A Sobering Report Card on Climate


I had a poor report card once in middle school, but recent reports on how society has worked on climate change are much worse.

Organizations derived from the United Nations like the Intergovernmental Panel on Climate Change and the UN Framework Convention on Climate Change produced research in 2023 that adds up to a dismal report card on human progress in countering rising global temperatures, seas and disasters. There is nothing else I know of based on observations from around the world with the scope and credibility of these reports, though they have been criticized as politically tempered to not offend countries with oil-based economies.

But the data is in, and this is how I would translate it to grades, which are easier to understand.

Humanity has earned a C+ for the adoption of renewable energy, a D for adaptation to excessive heat and extremes of weather, a B+ for making commitments to do better but a D- for keeping them, and a woeful “Incomplete” for failing to finance meaningful CO2 removal projects.

Our problem now is that the level of heat-trapping gases is already so high that weather catastrophes will worsen for decades, becoming more frequent and lethal. Even if we all bought electric cars and stopped eating hamburgers the problems would persist.

Adjusting to our hot future will be hard, thus the D grade. But just how are we supposed to cope with heat waves, droughts, floods and fires? How do we pay for repairs, prevention and restoration? Insurance costs are rising abruptly in some coastal areas and even midwestern states prone to tornados. Some insurance companies are waving goodbye in some regions or states. Around the world, the changing climate generates refugees and leads to violence. The list of climate problems is long.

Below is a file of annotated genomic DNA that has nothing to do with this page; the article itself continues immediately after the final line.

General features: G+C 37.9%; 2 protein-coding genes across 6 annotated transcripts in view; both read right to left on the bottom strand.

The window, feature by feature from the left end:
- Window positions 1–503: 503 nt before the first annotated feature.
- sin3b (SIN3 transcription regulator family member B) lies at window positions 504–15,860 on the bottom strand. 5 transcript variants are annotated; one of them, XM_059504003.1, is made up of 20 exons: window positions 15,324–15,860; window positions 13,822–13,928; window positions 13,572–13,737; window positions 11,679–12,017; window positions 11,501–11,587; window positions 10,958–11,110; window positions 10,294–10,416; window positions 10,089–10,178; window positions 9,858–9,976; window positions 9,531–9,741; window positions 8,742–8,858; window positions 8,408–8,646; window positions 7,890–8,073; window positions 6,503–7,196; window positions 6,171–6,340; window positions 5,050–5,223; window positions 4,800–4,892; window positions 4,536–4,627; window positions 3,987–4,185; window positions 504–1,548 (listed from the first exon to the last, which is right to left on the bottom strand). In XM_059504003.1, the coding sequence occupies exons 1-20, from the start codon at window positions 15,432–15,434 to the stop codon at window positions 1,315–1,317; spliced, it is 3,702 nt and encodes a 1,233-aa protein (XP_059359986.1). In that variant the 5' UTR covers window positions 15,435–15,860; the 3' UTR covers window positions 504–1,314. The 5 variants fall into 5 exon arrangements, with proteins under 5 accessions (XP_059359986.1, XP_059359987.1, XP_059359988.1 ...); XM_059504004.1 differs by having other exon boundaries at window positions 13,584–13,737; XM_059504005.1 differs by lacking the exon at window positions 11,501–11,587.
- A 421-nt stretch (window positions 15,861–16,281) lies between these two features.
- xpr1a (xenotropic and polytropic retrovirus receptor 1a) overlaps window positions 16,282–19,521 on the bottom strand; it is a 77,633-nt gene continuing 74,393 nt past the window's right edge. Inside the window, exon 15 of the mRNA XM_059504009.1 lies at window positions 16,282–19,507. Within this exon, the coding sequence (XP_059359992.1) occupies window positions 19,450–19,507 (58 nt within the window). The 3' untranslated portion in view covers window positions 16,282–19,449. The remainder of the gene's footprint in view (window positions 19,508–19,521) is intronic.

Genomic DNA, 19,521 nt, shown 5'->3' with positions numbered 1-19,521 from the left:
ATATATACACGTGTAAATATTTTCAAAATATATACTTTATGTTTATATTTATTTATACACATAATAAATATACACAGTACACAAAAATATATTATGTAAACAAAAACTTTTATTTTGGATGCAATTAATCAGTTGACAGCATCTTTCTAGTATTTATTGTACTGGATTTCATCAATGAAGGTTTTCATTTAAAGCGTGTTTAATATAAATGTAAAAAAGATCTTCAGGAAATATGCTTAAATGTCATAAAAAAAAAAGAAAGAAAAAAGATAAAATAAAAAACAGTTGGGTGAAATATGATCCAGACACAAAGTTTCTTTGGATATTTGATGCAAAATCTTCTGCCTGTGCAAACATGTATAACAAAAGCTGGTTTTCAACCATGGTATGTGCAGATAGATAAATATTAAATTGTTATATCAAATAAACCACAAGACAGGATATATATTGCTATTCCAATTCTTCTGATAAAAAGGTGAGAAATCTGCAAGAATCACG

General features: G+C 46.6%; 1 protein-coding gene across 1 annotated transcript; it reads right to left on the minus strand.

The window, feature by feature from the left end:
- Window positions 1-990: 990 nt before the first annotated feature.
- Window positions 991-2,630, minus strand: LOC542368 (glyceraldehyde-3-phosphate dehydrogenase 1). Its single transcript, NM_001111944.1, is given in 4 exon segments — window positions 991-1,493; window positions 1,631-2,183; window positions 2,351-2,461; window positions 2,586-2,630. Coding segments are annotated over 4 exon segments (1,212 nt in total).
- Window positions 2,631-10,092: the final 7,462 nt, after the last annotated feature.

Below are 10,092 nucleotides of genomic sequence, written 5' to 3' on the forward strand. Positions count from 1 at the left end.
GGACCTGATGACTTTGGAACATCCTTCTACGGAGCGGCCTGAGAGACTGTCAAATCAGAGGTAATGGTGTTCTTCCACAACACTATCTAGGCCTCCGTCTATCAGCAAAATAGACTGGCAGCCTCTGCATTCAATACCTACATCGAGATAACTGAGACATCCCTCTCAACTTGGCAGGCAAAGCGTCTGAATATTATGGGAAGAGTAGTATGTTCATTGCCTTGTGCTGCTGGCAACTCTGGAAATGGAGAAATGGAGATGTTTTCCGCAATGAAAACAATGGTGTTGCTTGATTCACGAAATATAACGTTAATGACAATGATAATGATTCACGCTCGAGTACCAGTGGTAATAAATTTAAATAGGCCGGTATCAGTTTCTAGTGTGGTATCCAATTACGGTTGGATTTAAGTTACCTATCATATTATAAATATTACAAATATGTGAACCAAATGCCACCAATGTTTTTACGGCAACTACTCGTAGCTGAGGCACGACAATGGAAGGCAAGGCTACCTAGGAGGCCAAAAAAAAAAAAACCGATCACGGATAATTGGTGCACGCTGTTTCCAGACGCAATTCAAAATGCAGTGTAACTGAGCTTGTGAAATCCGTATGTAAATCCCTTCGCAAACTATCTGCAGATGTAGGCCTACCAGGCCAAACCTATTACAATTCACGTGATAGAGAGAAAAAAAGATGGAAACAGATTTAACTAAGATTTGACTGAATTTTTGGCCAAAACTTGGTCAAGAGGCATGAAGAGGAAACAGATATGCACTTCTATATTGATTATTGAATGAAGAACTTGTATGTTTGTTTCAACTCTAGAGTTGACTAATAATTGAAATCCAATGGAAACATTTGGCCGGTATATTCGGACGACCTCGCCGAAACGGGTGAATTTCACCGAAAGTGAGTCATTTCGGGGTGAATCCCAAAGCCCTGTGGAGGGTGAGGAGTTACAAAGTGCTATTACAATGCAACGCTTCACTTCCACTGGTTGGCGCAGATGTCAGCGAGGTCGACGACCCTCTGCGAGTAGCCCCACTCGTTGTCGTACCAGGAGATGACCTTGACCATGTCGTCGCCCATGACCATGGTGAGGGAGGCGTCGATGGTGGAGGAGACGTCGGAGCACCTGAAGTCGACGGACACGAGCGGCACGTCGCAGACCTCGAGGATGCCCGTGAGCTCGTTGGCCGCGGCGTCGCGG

The goal of achieving carbon neutrality, meaning that the level of CO2 released into the air each year is equal to or less than the amount removed (absorbed or sequestered) is not the issue. “Next Zero” is the trendy way some companies and even countries describe their goal to achieve carbon neutrality, thus the B+. But the D- reflects the reality of how hard it will be for countries to keep this promise.

The salient uncomfortable fact is that today’s weather is driven by our previously released CO2, which is about 200 billion tons since the start of the industrial revolution in the 19th century. It is this legacy of CO2 in the air that is responsible for the increasingly dangerous degree of global warming.

2023 was the hottest year on record. The global average temperature was 1.5 degrees C above the pre-industrialization average. 2024 will be the same. We continue to add 30 to 40 billion tons of CO2 each year to this legacy, and it shows up in the ever-increasing CO2 concentration as measured at the CO2 observatory on top of Mauna Loa in Hawaii. In 2024, this level is now almost 440 parts per million as compared with about 275 before the industrial age. We’re in the post-climate change era and have been for decades. Climate catastrophes will only worsen until we start removing the legacy CO2.